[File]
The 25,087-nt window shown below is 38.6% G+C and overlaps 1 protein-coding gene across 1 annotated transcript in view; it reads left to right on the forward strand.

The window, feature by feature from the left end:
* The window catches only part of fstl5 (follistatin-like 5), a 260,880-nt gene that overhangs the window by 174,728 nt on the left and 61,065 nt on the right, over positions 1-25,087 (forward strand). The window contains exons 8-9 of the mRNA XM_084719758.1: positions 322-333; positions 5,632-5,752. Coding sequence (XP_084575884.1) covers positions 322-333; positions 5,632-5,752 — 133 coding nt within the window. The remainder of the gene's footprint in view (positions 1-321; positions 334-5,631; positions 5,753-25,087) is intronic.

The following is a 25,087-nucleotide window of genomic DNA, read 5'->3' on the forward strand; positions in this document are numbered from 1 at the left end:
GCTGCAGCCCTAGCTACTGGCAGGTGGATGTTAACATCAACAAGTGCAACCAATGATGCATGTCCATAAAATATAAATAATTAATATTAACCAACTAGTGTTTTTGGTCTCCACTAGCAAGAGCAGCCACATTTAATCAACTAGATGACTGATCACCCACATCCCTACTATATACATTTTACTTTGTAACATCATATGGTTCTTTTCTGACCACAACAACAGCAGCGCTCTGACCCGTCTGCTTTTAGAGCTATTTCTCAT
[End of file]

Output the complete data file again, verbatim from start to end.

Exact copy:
The 25,087-nt window shown below is 38.6% G+C and overlaps 1 protein-coding gene across 1 annotated transcript in view; it reads left to right on the forward strand.

The window, feature by feature from the left end:
* The window catches only part of fstl5 (follistatin-like 5), a 260,880-nt gene that overhangs the window by 174,728 nt on the left and 61,065 nt on the right, over positions 1-25,087 (forward strand). The window contains exons 8-9 of the mRNA XM_084719758.1: positions 322-333; positions 5,632-5,752. Coding sequence (XP_084575884.1) covers positions 322-333; positions 5,632-5,752 — 133 coding nt within the window. The remainder of the gene's footprint in view (positions 1-321; positions 334-5,631; positions 5,753-25,087) is intronic.

The following is a 25,087-nucleotide window of genomic DNA, read 5'->3' on the forward strand; positions in this document are numbered from 1 at the left end:
GCTGCAGCCCTAGCTACTGGCAGGTGGATGTTAACATCAACAAGTGCAACCAATGATGCATGTCCATAAAATATAAATAATTAATATTAACCAACTAGTGTTTTTGGTCTCCACTAGCAAGAGCAGCCACATTTAATCAACTAGATGACTGATCACCCACATCCCTACTATATACATTTTACTTTGTAACATCATATGGTTCTTTTCTGACCACAACAACAGCAGCGCTCTGACCCGTCTGCTTTTAGAGCTATTTCTCAT